Seven boats race for Camarinas


It was a mad dash to reach Camarinas while the wind blew from the northeast. Considerably stronger that I would have liked, but at least everyone made great time. Joining our small flotilla was Rowland in an English registered yacht called Voya (first spotted anchored off Vivero), and an assorted collection of route copy-cats.

In a steady 20 knots, Eileen of Avoca maintained an excellent pace, but liberal use of the iron top sail was required in the occasional lulls to keep up with the larger vessels.

Boats unaware of my motor sailing strategy are always surprised by how agile a Yarmouth 23 can be!

Especially because I never tell them that I cheat.

Oh Canada!

Now if you are wondering about Rowland’s Canadian connection (see his sail in the photo above), it’s a tale of true romance. He couldn’t leave the woman he loves, so he is sailing his boat alone across an ocean to be with her.

I could understand sailing across an ocean to get away… err… I better leave that train of thought there…. Lets just say I’m not the romantic type! 😉

But wait, what’s this? I stand corrected…. apparently he couldn’t bear to leave the boat he loves so he’s sailing it across an ocean to keep her.

Now that I can understand!!!

A last hop to Kos

By 11pm I’d rested enough to brave the next leg. In light variable winds Eileen left Chalkis’ pretty little bay and we made our way NW toward Tylos. Rounding Chalkis’ eastern coast, a brisk westerly breeze had Eileen of Avoca zipping along at 4 to 4.5 kts. Four knots is a good speed for a Yarmouth23 and unless I want to play around with the topsail (something I never do at night) I don’t expect much more speed from her without motor sailing.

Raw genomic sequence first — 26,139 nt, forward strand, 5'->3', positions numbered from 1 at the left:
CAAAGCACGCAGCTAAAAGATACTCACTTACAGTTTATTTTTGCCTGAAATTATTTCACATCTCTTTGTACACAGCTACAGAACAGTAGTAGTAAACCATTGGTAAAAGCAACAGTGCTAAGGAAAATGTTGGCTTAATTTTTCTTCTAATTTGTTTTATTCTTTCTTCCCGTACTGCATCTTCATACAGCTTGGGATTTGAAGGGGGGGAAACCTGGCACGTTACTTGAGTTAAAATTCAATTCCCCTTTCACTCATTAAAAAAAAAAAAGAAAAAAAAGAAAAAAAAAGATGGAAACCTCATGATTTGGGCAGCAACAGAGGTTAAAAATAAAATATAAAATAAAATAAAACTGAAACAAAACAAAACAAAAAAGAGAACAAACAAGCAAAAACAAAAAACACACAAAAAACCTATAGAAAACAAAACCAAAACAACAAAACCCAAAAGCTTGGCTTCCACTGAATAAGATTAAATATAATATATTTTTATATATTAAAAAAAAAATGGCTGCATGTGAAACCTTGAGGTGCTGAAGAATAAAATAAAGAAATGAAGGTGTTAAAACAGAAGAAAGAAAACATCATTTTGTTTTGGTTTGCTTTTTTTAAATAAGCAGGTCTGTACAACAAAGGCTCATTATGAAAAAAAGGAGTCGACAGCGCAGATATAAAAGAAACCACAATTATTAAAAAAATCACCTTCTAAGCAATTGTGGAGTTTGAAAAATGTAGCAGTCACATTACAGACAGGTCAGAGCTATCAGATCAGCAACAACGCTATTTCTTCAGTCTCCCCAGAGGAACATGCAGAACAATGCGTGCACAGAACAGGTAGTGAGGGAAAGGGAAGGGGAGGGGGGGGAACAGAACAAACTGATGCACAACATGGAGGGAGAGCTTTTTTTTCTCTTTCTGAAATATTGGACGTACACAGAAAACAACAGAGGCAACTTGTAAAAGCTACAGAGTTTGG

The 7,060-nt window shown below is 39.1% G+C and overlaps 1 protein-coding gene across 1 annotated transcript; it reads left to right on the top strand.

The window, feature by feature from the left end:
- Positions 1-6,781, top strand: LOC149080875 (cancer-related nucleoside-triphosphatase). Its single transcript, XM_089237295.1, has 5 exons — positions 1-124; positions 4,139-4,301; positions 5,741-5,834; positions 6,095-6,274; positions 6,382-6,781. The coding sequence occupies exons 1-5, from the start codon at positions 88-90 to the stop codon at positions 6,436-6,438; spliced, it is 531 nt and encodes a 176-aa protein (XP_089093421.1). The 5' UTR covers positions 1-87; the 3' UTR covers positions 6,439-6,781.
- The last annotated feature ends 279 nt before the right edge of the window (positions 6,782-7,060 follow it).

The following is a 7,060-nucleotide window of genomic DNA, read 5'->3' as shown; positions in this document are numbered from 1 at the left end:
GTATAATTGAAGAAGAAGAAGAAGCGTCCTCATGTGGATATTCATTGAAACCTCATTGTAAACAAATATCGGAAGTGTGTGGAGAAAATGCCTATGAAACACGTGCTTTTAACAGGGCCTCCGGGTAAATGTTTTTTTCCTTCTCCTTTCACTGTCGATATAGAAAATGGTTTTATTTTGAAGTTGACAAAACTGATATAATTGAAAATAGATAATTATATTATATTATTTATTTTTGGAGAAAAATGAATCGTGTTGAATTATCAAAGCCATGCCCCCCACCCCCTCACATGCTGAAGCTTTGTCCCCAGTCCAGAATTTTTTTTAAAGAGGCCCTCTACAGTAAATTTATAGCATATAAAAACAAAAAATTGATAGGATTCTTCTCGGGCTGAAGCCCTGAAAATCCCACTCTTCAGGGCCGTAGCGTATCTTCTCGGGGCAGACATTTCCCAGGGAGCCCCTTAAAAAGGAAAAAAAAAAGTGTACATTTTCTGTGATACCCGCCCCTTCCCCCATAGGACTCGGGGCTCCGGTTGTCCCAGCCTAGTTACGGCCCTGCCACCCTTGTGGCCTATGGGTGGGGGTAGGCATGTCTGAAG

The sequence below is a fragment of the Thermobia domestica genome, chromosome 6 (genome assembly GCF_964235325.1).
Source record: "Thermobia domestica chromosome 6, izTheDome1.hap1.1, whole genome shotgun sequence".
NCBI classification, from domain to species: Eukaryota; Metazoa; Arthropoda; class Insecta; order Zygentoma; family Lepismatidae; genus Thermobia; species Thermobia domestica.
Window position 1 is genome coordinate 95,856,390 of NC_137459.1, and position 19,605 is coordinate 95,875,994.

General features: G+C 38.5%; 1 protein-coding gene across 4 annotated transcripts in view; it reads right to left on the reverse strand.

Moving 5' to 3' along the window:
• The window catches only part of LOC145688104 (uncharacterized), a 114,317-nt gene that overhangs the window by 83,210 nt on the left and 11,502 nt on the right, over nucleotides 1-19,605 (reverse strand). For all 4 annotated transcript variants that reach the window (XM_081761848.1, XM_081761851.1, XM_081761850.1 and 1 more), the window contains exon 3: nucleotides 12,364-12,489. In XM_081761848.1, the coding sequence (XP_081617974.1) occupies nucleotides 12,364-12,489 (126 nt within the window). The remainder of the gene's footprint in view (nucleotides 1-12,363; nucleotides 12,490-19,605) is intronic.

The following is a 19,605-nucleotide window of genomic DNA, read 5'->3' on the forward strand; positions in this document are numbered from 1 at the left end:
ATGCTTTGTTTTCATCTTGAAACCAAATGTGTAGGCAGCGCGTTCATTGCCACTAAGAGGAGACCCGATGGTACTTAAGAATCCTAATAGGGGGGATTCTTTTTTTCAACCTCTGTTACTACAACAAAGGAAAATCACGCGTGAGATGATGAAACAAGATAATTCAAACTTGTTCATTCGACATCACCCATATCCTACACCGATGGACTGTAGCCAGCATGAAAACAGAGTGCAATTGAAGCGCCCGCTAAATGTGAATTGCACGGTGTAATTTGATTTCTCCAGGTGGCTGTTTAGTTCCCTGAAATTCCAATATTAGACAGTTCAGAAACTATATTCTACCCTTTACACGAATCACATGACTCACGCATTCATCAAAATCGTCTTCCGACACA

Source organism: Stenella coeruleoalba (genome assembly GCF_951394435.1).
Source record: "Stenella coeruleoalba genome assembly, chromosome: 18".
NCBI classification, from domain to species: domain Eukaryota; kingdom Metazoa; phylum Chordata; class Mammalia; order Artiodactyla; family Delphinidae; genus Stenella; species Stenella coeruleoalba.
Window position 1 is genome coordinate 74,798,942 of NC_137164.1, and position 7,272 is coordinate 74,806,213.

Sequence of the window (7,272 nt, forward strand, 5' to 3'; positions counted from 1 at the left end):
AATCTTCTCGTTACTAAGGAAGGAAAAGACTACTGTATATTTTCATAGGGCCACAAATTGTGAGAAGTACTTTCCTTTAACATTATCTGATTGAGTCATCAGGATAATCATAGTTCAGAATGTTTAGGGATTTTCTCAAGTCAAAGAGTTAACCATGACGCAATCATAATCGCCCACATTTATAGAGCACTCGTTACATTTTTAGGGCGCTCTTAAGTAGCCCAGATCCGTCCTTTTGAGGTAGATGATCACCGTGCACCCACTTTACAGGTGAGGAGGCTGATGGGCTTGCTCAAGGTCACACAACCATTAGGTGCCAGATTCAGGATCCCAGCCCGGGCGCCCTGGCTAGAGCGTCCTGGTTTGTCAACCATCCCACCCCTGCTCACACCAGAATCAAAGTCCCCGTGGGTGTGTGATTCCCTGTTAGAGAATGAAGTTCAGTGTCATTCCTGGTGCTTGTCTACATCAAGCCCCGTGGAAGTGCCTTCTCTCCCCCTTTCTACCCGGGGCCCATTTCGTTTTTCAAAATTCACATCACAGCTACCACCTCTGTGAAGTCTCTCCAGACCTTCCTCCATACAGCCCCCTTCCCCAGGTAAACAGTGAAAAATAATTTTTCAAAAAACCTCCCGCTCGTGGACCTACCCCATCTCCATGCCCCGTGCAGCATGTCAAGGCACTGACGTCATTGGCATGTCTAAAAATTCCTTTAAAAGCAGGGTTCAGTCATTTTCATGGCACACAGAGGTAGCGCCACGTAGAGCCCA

Less pleasant conditions arrived with the dawn. A one knot north setting current between Tylos and Nisyros made for a wet ride against the NW winds but it did not last. By the time I’d changed course to the NE (toward the eastern tip of Kos) the wind had eased.

Later that morning, several other boats appeared from the west and it did not take long to realize that Eileen was now part of the impromptu race for a berth at Kos marina. Time to hoist the iron topsail… (i.e. start the engine) and get that extra knot or two. A Yarmouth23 motor sailing in light winds can do over 6 knots so they didn’t catch me… nah nah, na nahh nahhh… (said with infantile gusto). Must also have been the sleep deprivation 😉